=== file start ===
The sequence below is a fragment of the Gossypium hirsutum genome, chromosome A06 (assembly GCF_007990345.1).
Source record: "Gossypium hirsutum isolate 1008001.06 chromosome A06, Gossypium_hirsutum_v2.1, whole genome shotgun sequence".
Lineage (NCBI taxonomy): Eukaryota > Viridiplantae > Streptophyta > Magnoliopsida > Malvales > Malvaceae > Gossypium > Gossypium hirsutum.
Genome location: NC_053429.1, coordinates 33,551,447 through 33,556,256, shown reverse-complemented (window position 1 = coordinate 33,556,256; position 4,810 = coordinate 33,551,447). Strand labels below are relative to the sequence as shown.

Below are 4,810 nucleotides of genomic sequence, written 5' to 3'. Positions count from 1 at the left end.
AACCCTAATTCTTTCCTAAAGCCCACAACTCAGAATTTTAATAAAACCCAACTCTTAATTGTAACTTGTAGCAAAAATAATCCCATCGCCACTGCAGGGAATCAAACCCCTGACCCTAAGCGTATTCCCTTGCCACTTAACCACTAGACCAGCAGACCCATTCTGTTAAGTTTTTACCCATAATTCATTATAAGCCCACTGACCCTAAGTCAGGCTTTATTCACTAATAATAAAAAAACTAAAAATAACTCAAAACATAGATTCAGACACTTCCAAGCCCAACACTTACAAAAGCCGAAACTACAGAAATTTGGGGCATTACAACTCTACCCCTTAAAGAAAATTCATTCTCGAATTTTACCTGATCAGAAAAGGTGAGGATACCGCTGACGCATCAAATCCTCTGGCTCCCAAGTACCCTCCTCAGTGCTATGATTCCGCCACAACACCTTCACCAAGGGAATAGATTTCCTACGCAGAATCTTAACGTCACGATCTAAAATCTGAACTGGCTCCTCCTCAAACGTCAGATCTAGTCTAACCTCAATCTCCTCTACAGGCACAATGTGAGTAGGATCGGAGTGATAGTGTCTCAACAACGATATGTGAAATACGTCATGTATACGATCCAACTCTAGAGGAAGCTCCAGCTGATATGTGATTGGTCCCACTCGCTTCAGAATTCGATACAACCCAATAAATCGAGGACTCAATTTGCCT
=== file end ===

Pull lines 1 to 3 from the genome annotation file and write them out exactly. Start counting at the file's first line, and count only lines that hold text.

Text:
The sequence below is a fragment of the Gossypium hirsutum genome, chromosome A06 (assembly GCF_007990345.1).
Source record: "Gossypium hirsutum isolate 1008001.06 chromosome A06, Gossypium_hirsutum_v2.1, whole genome shotgun sequence".
Lineage (NCBI taxonomy): Eukaryota > Viridiplantae > Streptophyta > Magnoliopsida > Malvales > Malvaceae > Gossypium > Gossypium hirsutum.